As of 1 January 2014, the new Donor Programme Partner for the Programme is the Norwegian Directorate for Children, Youth and Family Affairs. The previous Donor Programme Partner was the Ministry of Children, Equality, and Social Inclusion.
The Norwegian Directorate for Children, Youth and Family Affairs (Bufdir) is the central governmental office under the Ministry of Children, Equality and Social Inclusion. The Directorate is instrumental in carrying out policies from the Ministry, and has a portfolio of policy implementation and funding tasks. The main target is to promote equality and work to end discrimination on the basis of gender, disability, sexual orientation, gender identity/expression and ethnicity. Bufdir is also the Norwegian governmental office for the welfare and protection of children and families.
The Norwegian Government Work on Gender Equality
The Government's policy aims to:
- Give women and men equal formal rights and combat all discrimination
- Ensure genuine equality between women and men through equal distribution of goods, responsibility and power
- Consider gender in the context of ethnicity, sexual orientation, disabilities, age and class
The Gender Equality Act
The Gender Equality Act protects against discrimination based on gender and aims to promote gender equality – women and men must have equal opportunities for education, employment and cultural and professional development. The Act protects both women and men, even though its purpose is to particularly improve the position of women.
The Equality and Anti-Discrimination Ombud (in Norwegian LDO) supervises the Act and checks for compliance, processes complaints on violations of the Act and provides legal guidance.
Action Plan for Gender Equality
"Likestilling 2014" ("Gender Equality 2014"), is the Government’s action plan for gender equality and was launched in November 2011. The plan will be enforced from 2011 to 2014 and it will specify the Government's political aims for the gender equality field. The plan features 86 new initiatives that a number of Ministries are responsible for.
Mainstreaming Gender Equality
A key strategy of gender equality policy is to integrate the gender equality perspective in all policy planning on the central, regional and local levels.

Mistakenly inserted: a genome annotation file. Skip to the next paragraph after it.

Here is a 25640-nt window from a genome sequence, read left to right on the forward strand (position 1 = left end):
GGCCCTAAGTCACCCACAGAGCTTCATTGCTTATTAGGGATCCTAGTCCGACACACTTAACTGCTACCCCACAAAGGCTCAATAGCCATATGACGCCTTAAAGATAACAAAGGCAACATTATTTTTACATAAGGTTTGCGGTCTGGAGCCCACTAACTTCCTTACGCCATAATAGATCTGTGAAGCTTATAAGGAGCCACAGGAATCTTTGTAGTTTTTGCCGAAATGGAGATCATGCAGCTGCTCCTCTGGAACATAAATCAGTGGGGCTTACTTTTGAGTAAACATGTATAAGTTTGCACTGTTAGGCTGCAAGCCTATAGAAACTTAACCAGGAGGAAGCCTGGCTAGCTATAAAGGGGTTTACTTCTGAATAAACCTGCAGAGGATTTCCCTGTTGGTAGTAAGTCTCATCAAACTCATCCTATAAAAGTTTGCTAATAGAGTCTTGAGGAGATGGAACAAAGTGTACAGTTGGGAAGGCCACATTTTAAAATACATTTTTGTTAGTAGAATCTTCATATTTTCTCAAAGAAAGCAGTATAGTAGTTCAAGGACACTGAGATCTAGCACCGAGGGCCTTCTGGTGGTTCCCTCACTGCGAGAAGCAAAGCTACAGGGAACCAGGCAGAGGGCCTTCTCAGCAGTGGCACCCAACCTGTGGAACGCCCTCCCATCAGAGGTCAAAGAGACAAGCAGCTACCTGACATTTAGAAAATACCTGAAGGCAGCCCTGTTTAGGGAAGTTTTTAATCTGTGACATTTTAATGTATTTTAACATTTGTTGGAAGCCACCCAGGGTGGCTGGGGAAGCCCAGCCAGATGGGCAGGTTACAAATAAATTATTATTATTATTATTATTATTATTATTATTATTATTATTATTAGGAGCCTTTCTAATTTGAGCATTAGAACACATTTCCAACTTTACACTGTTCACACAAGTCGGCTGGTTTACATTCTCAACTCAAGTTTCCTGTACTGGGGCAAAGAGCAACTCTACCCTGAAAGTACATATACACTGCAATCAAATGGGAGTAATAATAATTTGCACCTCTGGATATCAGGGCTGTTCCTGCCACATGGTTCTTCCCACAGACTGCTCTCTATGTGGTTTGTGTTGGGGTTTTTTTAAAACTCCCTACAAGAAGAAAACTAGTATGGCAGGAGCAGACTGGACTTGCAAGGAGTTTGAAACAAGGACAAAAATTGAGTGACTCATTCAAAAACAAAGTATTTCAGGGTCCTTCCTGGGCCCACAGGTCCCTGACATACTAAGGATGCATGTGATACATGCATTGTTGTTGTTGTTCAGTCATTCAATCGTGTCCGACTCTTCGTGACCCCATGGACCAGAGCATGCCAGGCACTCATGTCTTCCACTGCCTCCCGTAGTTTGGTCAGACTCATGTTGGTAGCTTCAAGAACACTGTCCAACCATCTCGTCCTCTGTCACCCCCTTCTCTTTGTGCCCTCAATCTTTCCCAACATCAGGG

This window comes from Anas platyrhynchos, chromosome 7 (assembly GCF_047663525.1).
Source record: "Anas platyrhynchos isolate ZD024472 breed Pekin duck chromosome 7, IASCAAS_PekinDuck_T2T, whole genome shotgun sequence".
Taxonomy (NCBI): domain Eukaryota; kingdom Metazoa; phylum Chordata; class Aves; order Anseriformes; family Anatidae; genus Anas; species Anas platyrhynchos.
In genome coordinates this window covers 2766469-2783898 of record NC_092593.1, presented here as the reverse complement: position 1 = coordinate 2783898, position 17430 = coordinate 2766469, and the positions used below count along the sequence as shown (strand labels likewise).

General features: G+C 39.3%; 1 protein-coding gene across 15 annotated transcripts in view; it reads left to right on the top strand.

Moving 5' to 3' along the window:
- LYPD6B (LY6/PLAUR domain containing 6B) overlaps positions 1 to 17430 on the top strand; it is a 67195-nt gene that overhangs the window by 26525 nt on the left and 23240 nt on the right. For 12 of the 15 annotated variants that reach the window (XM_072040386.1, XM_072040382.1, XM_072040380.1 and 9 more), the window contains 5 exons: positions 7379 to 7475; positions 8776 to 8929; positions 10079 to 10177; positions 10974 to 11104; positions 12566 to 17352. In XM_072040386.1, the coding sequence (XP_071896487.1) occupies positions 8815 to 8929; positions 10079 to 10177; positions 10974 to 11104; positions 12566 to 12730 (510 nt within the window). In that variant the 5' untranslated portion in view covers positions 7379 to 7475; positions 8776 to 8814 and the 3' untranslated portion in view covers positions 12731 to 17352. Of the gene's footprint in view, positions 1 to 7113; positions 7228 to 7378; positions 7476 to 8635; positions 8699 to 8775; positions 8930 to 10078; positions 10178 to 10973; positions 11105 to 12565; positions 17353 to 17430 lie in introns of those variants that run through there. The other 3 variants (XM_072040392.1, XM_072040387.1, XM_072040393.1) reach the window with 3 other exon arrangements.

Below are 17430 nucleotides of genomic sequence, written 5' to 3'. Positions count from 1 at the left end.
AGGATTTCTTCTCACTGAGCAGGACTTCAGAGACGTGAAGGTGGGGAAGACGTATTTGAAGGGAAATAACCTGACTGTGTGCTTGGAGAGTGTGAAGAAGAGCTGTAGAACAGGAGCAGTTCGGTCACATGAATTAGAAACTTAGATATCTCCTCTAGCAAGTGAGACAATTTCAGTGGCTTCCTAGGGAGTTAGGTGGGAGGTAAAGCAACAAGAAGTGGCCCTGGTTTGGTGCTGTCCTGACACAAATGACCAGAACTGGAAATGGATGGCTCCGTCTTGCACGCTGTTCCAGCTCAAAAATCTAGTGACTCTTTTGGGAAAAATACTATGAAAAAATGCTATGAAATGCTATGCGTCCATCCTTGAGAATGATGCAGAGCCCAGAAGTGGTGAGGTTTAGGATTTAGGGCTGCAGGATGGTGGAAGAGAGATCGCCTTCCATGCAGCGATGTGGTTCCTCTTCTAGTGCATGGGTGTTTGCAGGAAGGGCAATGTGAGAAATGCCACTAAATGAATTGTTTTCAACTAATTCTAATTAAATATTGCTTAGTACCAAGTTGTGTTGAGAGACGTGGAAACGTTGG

The strategy of sector responsibility for gender equality applies to the Government's work. This means that each Ministry is responsible for gender equality within its fields of responsibility. The Ministry of Children, Equality and Social Inclusion has the coordinating responsibility for gender equality policies.
Municipalities with Gender Equality (Likestilte kommuner)
A new municipal programme has been established from 2012 called “Likestilte kommuner”, which aims to increase the competence and efforts in integrating the gender equality perspective in municipal policy design and services.
Gender and Equality in Working Life and Education
Gender equality in working life is a key part of gender equality policy, and several of the Ministries have responsibilities for that. Equal pay and education and choice of occupation have been considered important to gender equality in working life. Equal pay for work of equal value and a less gender segregated labour market are important principles in the work for equality in working life.
More women (40%) than men (12%) are working part-time. Part-time work is a challenge for genuine gender equality and has a clear gender equality aspect. While many women choose reduced working hours, involuntary part-time is a form of unemployment. More full-time employment for women is necessary for financial equality, and the ability to be self-reliant and earn a self-supporting income.
The Government's aim is that more occupations and positions shall have more gender balance, including at the director and managerial levels. The Government also aims to reduce the scope of involuntary part-time work so that those who wish to can work full time.
The Government wants the day-care and education sector to promote gender equality and combat all forms of discrimination. The goal is a more equal gender balance in all education and training.
Pay and Income Differences Between Men and Women
Women's taxable income constitutes approximately 66 per cent of men's income. Women's hourly pay is around 85 per cent of men's hourly pay. In 2010, the Government published a report to Parliament on efforts to achieve equal pay.
Gender and Power
An equal balance of women and men in all positions of power is vital if we want to create a democratic and equal society. We have achieved good results with a proportion of 40 % women in Parliament, but we have not satisfied our goals. The gender balance is most skewed among elected representatives on the local level. The challenges are greatest in local policy, where barely one mayor in four is a woman.
Norwegian law demands gender balance on the boards of large companies in both the public and private sector, with the exception of privately owned joint-stock companies. All the companies that come under this rule have now achieved gender balance on their boards.